Queen of Temple Street
Reviewed by YTSL
A prostitute drama whose Category III rating
comes from the foul language which liberally issued from the mouths of
its major characters rather than revealing nudity on the part of anyone.
A quality production directed by the South African-born talent alternately
credited as Lawrence Ah Mon and Lawrence Lau, starring the debut-making
Rain Lau alongside the much-respected Sylvia Chang. At the very least,
you know you have something unusual when both the above descriptions apply
to the same film which also got described by Paul Fonoroff around the time
of its release in 1990 as "the best Cantonese movie to be produced in a
long time" (See his "At the Hong Kong Movies", 1998:84).
Like many of the other Hong Kong films which sympathetically
yet grittily depict the lives, hopes and disappointments of women who choose
or feel obliged to sell their bodies -- or that of others -- for a living,
QUEEN OF TEMPLE STREET has a realistic even if melodramatic feel to it.
Also, as with "Girls Without Tomorrow", "Call Girl 92", "Candlelight's
Woman" and "Night Club", the accent is very much on showing those involved
in the skin trade as human beings with friends (of whom many are fellow
workers) and family (quite a few of whom depend on the income that their
mothers, wives and lovers earn by satisfying the sexual needs of whoever
can and is willing to pay for these services).
Through it all, this thoroughly unromantic
effort -- as can be seen by one woman's assertion that she doesn't maintain
relationships with men for longer than three months on account of their
invariably revealing their not very nice true selves after that time --
absolutely does not skirt the fact of prostitution not being the cleanest,
easiest and most pleasant way to earn money. At the same time, QUEEN
OF TEMPLE STREET celebrates the resilience of those females who are often
way tougher than others around -- or who think they are better than --
these often downtrodden yet not completely downhearted characters.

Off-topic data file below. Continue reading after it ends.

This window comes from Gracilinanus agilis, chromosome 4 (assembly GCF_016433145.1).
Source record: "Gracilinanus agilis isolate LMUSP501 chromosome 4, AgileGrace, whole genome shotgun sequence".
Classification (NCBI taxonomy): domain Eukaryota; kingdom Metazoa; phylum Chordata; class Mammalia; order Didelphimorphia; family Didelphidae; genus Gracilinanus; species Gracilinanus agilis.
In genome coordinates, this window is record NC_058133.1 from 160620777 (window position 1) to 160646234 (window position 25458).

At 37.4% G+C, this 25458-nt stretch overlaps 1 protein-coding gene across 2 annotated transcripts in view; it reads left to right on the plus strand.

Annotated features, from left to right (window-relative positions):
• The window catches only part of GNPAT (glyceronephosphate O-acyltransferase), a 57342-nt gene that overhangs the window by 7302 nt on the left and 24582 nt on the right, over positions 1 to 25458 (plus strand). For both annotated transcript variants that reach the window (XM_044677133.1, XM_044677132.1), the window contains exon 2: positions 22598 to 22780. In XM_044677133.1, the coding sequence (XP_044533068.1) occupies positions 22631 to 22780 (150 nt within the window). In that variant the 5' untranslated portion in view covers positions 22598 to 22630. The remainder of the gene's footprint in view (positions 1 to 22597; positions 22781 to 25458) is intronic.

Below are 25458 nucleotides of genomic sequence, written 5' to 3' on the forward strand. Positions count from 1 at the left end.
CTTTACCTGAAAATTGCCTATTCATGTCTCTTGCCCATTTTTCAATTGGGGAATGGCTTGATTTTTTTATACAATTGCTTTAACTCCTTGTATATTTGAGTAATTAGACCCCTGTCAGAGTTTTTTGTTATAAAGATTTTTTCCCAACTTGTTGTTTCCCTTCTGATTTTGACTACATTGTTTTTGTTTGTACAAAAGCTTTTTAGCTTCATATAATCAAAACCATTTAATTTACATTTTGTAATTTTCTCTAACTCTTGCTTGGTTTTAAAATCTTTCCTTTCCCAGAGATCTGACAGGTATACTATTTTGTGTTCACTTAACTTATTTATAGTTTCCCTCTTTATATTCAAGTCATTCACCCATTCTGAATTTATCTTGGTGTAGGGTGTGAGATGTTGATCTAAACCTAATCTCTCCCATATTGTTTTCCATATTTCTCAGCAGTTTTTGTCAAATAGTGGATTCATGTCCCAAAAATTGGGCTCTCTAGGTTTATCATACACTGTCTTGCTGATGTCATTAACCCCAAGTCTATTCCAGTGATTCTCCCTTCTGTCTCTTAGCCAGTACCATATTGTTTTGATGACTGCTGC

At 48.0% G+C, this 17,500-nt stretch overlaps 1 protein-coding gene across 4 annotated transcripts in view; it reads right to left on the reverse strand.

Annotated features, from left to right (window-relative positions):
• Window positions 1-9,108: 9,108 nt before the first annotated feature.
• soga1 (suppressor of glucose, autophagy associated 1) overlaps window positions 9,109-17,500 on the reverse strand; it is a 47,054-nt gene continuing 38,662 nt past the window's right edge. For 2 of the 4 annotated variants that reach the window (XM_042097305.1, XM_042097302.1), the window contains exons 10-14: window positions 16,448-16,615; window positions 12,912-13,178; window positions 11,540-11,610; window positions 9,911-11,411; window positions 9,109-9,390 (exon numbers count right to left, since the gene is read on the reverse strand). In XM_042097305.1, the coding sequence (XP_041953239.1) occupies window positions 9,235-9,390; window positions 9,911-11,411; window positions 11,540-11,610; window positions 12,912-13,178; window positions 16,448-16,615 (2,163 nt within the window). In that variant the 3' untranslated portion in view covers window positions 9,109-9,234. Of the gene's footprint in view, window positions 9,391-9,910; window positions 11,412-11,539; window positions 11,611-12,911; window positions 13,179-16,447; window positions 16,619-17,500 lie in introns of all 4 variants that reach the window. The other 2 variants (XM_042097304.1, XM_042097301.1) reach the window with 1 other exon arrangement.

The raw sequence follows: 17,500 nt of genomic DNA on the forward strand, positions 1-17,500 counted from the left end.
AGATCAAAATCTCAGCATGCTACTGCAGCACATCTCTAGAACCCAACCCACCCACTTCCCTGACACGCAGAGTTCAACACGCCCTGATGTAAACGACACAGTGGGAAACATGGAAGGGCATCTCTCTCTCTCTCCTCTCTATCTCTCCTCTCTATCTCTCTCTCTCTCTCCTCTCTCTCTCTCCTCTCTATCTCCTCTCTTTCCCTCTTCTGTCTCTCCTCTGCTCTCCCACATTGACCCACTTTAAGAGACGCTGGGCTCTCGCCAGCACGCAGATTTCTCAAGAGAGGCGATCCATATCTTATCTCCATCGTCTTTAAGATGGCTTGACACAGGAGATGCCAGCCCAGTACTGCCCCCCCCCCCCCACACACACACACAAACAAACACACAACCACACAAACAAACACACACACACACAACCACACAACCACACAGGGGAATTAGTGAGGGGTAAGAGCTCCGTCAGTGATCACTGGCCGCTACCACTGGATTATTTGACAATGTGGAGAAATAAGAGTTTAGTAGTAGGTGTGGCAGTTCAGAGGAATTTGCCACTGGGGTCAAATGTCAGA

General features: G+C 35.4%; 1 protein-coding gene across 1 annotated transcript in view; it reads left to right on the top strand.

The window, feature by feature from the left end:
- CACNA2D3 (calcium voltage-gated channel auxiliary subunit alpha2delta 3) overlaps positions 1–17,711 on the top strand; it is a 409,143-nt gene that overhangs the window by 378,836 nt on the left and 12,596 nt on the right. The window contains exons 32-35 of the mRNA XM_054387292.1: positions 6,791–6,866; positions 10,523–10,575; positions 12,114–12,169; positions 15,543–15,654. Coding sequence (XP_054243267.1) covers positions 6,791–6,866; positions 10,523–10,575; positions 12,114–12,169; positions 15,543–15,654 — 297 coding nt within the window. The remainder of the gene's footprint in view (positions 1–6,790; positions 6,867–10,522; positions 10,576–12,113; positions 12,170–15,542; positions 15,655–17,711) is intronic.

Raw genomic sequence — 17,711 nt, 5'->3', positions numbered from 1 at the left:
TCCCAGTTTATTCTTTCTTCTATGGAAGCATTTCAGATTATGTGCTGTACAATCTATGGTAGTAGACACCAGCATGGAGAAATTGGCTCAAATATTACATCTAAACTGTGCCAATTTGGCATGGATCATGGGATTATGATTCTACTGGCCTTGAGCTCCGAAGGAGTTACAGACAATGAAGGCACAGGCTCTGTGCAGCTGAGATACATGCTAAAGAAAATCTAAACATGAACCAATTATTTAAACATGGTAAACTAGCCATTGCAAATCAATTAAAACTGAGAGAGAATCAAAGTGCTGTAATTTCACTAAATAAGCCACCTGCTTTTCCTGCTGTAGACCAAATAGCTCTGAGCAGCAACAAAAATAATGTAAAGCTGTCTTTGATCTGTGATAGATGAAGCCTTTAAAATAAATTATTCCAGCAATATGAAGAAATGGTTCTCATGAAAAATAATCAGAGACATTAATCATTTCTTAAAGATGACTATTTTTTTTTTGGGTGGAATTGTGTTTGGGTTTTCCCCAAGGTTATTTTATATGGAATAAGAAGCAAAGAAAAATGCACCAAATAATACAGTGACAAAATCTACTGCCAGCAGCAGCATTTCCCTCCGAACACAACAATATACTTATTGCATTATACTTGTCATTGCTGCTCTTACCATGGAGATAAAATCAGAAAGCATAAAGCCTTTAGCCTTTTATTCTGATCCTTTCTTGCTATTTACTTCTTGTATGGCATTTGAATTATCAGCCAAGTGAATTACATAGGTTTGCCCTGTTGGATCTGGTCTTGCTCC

No where in the (largely) Mongkok-located film is this more evident than
when the following words get uttered by the movie's protagonist:
"A toast to women. All women who without fathers, without mothers,
without husbands still survive. Still stand on their own feet."
Nonetheless, an argument could be made that QUEEN
OF TEMPLE STREET is less about a mamasan and a dance club hostess who finds
added, and more, financial benefits from "sleeping" with men in motels
and elsewhere and more about a mother and her daughter, and their quarrelsome
relationship. Sylvia Chang splendidly portrays the movie's title
character -- referred to by many as Big Sister Wah -- as a good woman who
has made many mistakes in her life, chief of whom are: Not having
been as good a daughter to her deceased mother as she should have; and
not having been as good a mother to the daughter she rebought after selling
off as well as unsuccessfully tried to abort. Rain Lau is absolutely
convincing as the rebellious Yan who leaves school and home at the age
of fifteen to strike out on her own by way of following in her mother's
When this pair of characters are encountered in
QUEEN OF TEMPLE STREET, they are at points in their lives and relationship
where things can still work out, if only the requisite willing effort is
made to interact and communicate in a manner that is more respectful and
thoughtful than had previously been the case. As such, there can
be no more whacking -- and scarring of -- the face of one with a bunch
of keys. Ditto re there being no more inciting of the other to hot-tempered
anger with slurs and other comments about her (im)morality. Plus
no more cat fights in police stations, or disbelieving such as the ability
of the daughter to pass an English exam without having cheated! And
definitely no more hiding the identity of her biological father from her...
Lest it be thought otherwise, here's attesting
that this well-directed film doesn't contain terribly maudlin or other
heavy-handed moments. Additionally, QUEEN OF TEMPLE STREET actually
does have some light and dark humored segments that help the viewer(s)
to see that sometimes, it really might be so that it's darkest before dawn.
It also ought to be pointed that Sylvia Chang and Rain Lau are ably supported
by a fine cast that includes: Alice Lau, veteran actress Ha Ping,
veteran actor Lo Lieh, the luminescent Josephine Koo and perennial trooper
Yuen King Tan. Although their parts -- along with others whose names
I do not know -- are small, they often are quite memorable as well as do
contribute to the local color and seriously genuine feel that this highly
recommended offering has in spades.
My rating for the film: 9.